Thursday, May 17, 2012

If a tree falls...

We are lucky enough to live in a leafy urban neighbourhood where a high canopy of sugar maples casts sun-dappled shade on the gardens and sidewalks.  But the graceful giants are all over a century old, and several more seem to fall every year.  Everyone is becoming increasingly protective of the trees around here, glaring indignantly at the sound of chainsaws.  This spring, WE are to blame for the new gaping hole in the canopy.  We did it advisedly, for safety, but even so we feel sick about it.  Here's what we've lost:

The gorgeous, irreplaceable sugar maple canopy, before
And the gap in the canopy, now
And here's why we did it:
The devastating split in the trunk
The tree, earlier in its life, suffered an injury that created a 20' long split in the trunk.  Although the tree was making a valiant attempt to close in the split, it continued to trap water and rot from the inside out.  Five years ago, we had an arborist assess the tree.  He performed a weighted stress test that revealed quite a bit of movement at the base.  The tree lacked a root flare on two sides of the trunk, another possible indicator of risk.  However, the canopy of the tree was still strong.  He said the tree would continue to weaken, but he couldn't tell us how long we had.  We waited, possibly foolishly, another five years.

Can you blame us?
The canopy looking southwest (it's the middle tree that's doomed)

And looking north and south (the trunk illuminated by the sun)

If we'd kept our heads in the clouds, we might've been okay, but every time we walked by the uneven terrain caused up to watch our step, and when we looked down, we saw this:

Sawdust (in increasingly large chunks), rot, insects, lack of root flare
 And we worried.

Knowing we were gambling with the advent of every major storm, we finally agreed we would take the tree down this year.  We wish it could've happened before the trees leafed out.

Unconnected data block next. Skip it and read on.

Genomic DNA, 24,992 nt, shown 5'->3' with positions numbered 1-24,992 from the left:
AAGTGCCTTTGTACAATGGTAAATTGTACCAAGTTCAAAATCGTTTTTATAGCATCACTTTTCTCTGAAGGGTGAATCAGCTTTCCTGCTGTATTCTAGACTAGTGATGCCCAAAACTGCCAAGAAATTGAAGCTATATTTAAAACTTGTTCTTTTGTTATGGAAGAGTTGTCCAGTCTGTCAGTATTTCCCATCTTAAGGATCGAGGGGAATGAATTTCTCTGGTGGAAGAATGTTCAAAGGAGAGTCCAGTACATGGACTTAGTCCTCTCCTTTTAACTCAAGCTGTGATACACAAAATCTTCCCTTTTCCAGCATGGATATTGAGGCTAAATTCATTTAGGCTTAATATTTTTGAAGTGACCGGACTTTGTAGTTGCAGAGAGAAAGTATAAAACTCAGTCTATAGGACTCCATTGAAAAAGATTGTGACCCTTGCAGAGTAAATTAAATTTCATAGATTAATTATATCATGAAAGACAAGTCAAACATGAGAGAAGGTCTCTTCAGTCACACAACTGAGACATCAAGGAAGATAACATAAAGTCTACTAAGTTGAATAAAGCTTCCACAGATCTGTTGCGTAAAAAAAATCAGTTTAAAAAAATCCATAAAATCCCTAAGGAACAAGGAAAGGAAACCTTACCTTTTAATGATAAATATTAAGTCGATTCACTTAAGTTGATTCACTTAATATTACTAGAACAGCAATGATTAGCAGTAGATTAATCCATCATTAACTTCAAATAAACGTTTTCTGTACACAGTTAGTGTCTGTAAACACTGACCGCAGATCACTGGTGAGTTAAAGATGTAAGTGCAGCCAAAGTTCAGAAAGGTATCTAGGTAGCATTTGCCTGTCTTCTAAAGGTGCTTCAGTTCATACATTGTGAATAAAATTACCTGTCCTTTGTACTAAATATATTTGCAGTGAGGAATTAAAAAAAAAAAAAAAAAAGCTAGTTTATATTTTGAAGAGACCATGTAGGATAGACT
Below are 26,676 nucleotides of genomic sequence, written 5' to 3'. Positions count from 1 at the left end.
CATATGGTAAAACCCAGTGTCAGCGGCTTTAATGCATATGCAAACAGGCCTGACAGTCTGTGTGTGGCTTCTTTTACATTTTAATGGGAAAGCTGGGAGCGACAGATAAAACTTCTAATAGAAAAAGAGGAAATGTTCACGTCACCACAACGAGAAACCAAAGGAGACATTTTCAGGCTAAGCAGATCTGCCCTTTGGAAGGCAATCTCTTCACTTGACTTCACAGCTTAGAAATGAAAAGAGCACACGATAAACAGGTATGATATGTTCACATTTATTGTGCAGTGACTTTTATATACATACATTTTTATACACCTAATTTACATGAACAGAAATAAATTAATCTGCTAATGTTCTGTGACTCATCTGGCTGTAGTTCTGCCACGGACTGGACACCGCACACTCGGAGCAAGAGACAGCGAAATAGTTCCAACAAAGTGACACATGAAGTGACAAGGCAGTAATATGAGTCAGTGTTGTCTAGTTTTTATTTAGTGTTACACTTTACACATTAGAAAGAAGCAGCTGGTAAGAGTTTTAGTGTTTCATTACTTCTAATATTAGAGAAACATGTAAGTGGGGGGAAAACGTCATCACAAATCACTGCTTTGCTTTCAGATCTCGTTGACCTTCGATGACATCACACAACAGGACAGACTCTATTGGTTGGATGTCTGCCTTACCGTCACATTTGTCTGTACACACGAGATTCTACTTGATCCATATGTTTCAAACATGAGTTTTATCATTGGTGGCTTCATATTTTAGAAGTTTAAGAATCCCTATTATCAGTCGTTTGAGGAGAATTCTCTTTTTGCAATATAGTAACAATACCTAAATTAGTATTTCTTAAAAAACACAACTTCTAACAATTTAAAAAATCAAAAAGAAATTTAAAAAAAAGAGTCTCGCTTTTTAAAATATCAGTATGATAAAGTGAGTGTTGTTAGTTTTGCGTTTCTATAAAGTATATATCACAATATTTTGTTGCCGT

The beginning of the end--the view, forever altered, from my studio

going, going, going, going....

The final pass with the big chainsaw

They felled the final piece of the trunk
The rot was bad, especially half way up, where the tree could've snapped...
The man who felled it said he could tell by the way the chainsaw went through the trunk that the wood was soft and said we could sleep easier now. 

but perhaps not quite as bad as we'd hoped
All of the darker area in the trunk was quite wet, and much of it spongy.  Who can say how much longer the tree may have lasted.  Now we'll never know.  Alas.

Five hours to fell what took 120 years to grow.

We still feel a little sick.

Still, maybe our little 10 year old tulip tree will take advantage of the gap. And we can enjoy redesigning our newly light filled side yard.

Friday, May 4, 2012

The Long and Winding Stair, Part 1: Flipping the Stairs

Looking up the narrow stairway 

Our old house was converted to a duplex in the late 1940s.  As part of the conversion, the main stairs were walled off.  Worse, the stairs began immediately at the front door with no breathing space at all. When we first bought the house, the font door opened onto a tiny vestibule with one door leading to the main floor apartment and directly to the left, the stairs, narrow and airless, leading to another door to the second floor apartment.

Looking left from the front door
The initial vestibule walls and the doors are long gone, but several years ago we hatched a plan to open up the stairs and flip their orientation to give us a much more open front entry hall.  Last summer, we began to execute our plan.

Looking down the narrow stairway
As we have with all of our house renovation projects, first we drew.  Some careful site measurements led us to the realization that if we wanted to flip our stairs within the same footprint, we would need to make use of two split landings to get the necessary height under the stair at the front door.  Here's the new floorplan:
The new "flipped" stair plan
Pages of freehand sketching (not shown), were magically transformed into SketchUp drawings by N.

The new stair plan in SketchUp

The main floor view from the front of the house

The second floor landing

The side view (note the split landings)
Then we visited many stair builders to find someone who could build what we wanted (which was a saga in itself) and gathered bids. And then, on a scorching hot day in July, came the point of no return:
Demolition day 1
Many more demolition days followed, and most looked very similar. I'll spare you the mess.  The problem with a stair demolition is that we still required the stairs.  So at the end of each day of tearing out the stairs, we rebuilt the stairs and climbed, exhausted, up to bed.  We enacted this daily Penelopean feat (only in reverse, and with more machismo), over the course of several weeks.  Here's just one shot of some of the strange geometry of both having and demolishing the stairs simultaneously: